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A brother's memory

Georgina Papin's sibling deals with the pain

By ANDREW HANON, SUN MEDIA

July 15, 2007

After nearly six months in the hole, Rick Papin is reacquainting himself with human contact.

“I’m only now getting used to having people around me,” the 44-year-old confessed last week, days after coming out of 23-hour lock-up at the Edmonton Remand Centre.

But Papin is grateful for the time alone.

It gave him time to come to grips with the horrific details emerging from the New Westminster, B.C. courtroom where accused serial killer Robert Pickton is on trial for the murder of his sister, Georgina, and five other women.

“If I hadn’t been locked up, I would have taken my anger out on anybody around me,” he said. “I needed time to accept the news and deal with my own emotions. I thought at one time I would be prepared to hear anything imaginable. I wasn’t.”

He’s still easing back into the general population, continuing to spend most of his time alone in his cell.

Papin last spoke with his little sister a decade ago, but he vividly remembers the grimly prophetic conversation.

“I had to go to court the week after and I was going to jail for a while,” Papin recalled. “My visit with my sister was to touch base and let her know I was okay.”

Childhood friends

Georgina was living in Mission, a small city nestled against the mountains in B.C.’s Fraser Valley, about an hour east of Vancouver’s grimy Downtown Eastside.

Papin had come out from Edmonton to see Georgina once more before being locked up. She was the only one of his eight siblings that he knew in childhood.

Oddly, their talk turned to death.

“For some reason, she said, ‘Ricky, do you know the elders say we are safe in the mountains and closer to the creator? When the time comes, this is where I want to be,’” Papin said. “I’ve always wondered if she knew her time was close.”

Georgina vanished from the face of the Earth in the spring of 1999.

Three years later, Georgina’s remains were found among the dozens of other human body parts discovered on Pickton’s notorious 17-acre pig farm in Port Coquitlam.

Pickton is currently on trial for six counts of first degree murder and will face 20 more charges at a later date.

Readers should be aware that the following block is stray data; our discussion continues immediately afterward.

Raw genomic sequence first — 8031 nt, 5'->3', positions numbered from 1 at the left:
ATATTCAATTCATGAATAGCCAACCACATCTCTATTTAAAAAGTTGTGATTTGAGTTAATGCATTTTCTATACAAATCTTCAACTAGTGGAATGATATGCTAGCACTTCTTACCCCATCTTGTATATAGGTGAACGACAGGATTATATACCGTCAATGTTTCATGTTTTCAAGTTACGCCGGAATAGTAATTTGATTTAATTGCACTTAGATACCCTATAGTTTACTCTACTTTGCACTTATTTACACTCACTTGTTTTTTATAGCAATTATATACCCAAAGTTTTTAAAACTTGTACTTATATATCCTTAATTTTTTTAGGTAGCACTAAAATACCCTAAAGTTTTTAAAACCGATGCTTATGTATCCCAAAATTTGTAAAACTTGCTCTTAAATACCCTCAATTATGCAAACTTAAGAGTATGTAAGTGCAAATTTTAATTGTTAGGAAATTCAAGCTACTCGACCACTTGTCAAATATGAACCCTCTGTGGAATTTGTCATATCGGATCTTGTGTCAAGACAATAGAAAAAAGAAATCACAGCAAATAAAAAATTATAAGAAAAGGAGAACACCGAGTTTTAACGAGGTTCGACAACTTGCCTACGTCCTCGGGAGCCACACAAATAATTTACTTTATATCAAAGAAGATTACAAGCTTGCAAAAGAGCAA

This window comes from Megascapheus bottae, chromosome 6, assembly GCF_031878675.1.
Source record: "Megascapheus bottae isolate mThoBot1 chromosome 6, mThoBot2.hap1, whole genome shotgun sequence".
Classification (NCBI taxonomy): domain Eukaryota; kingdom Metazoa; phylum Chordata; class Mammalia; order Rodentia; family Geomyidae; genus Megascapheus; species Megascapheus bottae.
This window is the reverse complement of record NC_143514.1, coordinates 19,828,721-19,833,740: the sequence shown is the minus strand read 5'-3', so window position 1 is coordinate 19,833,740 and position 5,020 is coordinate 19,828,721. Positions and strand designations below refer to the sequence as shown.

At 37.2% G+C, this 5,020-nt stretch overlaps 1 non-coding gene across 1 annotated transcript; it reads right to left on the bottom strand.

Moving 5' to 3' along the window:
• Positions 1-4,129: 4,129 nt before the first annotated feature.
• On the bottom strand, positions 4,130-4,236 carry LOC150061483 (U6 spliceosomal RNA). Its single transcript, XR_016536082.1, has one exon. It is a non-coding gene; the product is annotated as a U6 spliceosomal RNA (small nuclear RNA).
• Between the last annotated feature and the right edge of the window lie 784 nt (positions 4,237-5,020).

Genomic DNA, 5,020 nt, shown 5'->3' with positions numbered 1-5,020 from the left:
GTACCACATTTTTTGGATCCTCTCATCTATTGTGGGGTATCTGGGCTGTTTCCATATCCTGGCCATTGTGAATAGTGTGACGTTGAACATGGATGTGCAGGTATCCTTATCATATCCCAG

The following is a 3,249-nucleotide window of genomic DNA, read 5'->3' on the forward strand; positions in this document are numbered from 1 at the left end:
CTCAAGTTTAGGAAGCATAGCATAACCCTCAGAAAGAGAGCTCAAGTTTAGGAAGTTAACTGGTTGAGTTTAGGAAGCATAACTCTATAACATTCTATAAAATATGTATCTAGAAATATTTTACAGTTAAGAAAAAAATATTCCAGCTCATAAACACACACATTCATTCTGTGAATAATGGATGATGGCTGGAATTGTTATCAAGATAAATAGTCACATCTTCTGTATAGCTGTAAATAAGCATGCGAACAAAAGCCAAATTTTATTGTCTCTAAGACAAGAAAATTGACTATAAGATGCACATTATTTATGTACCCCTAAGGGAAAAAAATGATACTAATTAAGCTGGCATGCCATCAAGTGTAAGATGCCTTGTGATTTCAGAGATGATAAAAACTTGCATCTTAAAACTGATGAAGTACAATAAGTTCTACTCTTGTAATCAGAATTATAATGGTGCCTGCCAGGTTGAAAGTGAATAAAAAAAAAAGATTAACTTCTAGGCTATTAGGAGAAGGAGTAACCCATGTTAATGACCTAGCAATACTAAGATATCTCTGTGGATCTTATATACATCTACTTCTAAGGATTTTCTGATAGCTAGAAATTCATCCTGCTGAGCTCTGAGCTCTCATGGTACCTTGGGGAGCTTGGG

Members of the Papin clan were fixtures at the New Westminster courthouse in the opening days of the Pickton trial back in January. But Rick, who knew his sister better than anyone, was again behind bars in Edmonton on new drug charges.

Media reports his sisters death

After spending their entire childhood protecting his sister in sometimes abusive foster homes, Papin was tormented by media reports of Georgina’s unspeakably gruesome death. Despite the anguish it caused, he was driven to learn as much as he could about what was happening in the courtroom.

Papin says it soon drove him to an emotional breakdown. Unable to control his rage, he wound up in lockdown.

Papin and Georgina went into the child welfare system while still toddlers. He’s not sure why, but assumes it’s because his mother, a member of the Ermineskin native band in Hobbema and his father, from Enoch, both struggled with addiction.

Their first years were spent in a group home on a farm, a time Papin remembers fondly.

“Our time there was pretty normal and we never really thought of our parents as we were led to believe that they were gone and one day we were going to a new mom and dad.”

When he was six and Georgina five, the pair were sent to a foster home. One day, Papin said, he came home from school to find his foster father in bed with Georgina.

As soon as he could, Papin ran away with Georgina in tow, only to be picked up a day later by police.

“From elementary to our pre-teens, we would be shuffled from home to home or run away,” he said. Abuse and neglect, he said, was commonplace.

Time passes and people drift

“My sister was very pretty,” he said. “She told me not ask what had happened to her at times.”

For the next two decades, they drifted in and out of each other’s lives, with Rick staying here in Edmonton and Georgina spending time in Las Vegas and Vancouver.

Both became embroiled in drugs and the streets, with Papin drifting in and out of jail and Georgina falling into the sex trade. Her final days were spent in the Downtown Eastside.

Eventually they learned they had seven siblings, and the family spent its first - and only - Christmas together in 1986.

But Rick and Georgina always remained close.

“She was the person I talked to,” he said.

Papin doubts he will ever get over his sister’s death.

“People think that this case before the courts will bring closure. Not for me, ever.”

andrewhanon@sunmedia.ca

Edmonton Sun

 

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Updated: August 21, 2016